Since BlackBerry (NASDAQ:BBRY) announced in November that its new platform — BB10 — was finally, truly going to be released in January, shares of the smartphone maker have gained 78 percent. It is clear that the company’s future is dependent on the success of that new mobile operating system, its first new product launch in more than 18 months.
But a great deal of that runup is because many investors are still betting against BlackBerry. As of June 14, nearly 35 percent of shares were held by short-sellers who think that the company will fail. That is very large percentage.
The company arguably invented the smartphone with its BlackBerry, and the device dominated the market for several years after its release in 2003. But with the launch of more complex devices, like Apple’s (NASDAQ:AAPL) iPhone and phones run on Google’s (NASDAQ:GOOG) Android, its share of the worldwide smartphone market dropped from 20 percent in 2009 to just 5 percent last year.
BlackBerry meant for BB10 and its two new devices — the touch screen Z10 and the Q10, with the mini keyboard favored by many traditional BlackBerry users — would help it carve out a foothold in the smartphone market. The first quarter was meant to be BlackBerry’s first opportunity to prove that it was making a comeback. However, the company’s struggle to compete against Apple’s iPhone and Samsung’s (SSNLF.PK) line of smartphones resulted in a loss of 13 cents per share on sales of $3.1 billion.
Analysts polled by Thomson Reuters had estimated the company would report a profit of 6 cents per share on a revenue of $3.4 billion. This miss pushed BlackBerry’s shares down as much as 25.90 percent to $10.73 in pre-market trading after results were reported Friday.
Even though the new platform was meant to drive the turnaround, BlackBerry hardly mentioned BB10 in the news release. What the company did say was that overall smartphone shipments rose 13 percent to 6.8 million over the quarter, although it did not say how many of those were BlackBerry 10 devices. For analysts, those numbers indicate that sales of the new devices were not as good as they had hoped, and they will be looking for more information about sales during Friday’s conference call.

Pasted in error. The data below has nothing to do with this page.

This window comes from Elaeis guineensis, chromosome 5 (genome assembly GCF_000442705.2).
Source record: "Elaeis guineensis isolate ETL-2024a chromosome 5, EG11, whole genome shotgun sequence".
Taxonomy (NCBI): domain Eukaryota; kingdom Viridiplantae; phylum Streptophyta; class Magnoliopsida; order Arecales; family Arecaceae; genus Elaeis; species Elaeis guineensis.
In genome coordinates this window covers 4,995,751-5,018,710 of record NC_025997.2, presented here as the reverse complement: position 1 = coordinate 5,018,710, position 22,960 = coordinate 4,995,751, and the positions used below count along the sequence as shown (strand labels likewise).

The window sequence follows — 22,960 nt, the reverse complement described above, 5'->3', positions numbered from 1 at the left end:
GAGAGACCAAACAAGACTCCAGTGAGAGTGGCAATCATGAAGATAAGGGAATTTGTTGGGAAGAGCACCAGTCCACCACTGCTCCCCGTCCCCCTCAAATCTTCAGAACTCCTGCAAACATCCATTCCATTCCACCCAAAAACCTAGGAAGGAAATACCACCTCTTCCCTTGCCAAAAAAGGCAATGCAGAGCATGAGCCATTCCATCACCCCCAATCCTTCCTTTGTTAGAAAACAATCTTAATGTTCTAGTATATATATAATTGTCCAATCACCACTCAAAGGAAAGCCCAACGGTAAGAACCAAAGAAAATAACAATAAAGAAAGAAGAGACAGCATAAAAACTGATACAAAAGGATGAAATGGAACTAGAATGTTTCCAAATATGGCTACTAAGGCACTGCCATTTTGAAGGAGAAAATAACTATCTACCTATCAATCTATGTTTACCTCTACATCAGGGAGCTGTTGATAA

“Quite frankly, the fear is that with a full quarter of (the new) BlackBerry 10 sales – we haven’t received the BlackBerry 10 unit numbers yet – but certainly it doesn’t bode well for the initial BlackBerry 10 launch, particularly the Z10. But even the outlook for a Q2 loss doesn’t bode well for the Q10 either,” Morningstar analyst Brian Colello told Reuters.
The Z10 only hit store shelves in the critical United States market at the end of March, and the Q10 was not available for sale until after the end of BlackBerry’s first fiscal quarter.
As the company described it, the journey to recovery is just beginning. “During the first quarter, we continued to focus our efforts on the global roll out of the BlackBerry 10 platform,” said Thorsten Heins, President and Chief Executive Officer of BlackBerry, in the earnings release. “We are still in the early stages of this launch, but already, the BlackBerry 10 platform and BlackBerry Enterprise Service 10 are proving themselves to customers to be very secure, flexible and dynamic mobile computing solutions.”
Still, BlackBerry said that given the “highly competitive” smartphone market,” it expects to post another loss for the current quarter.
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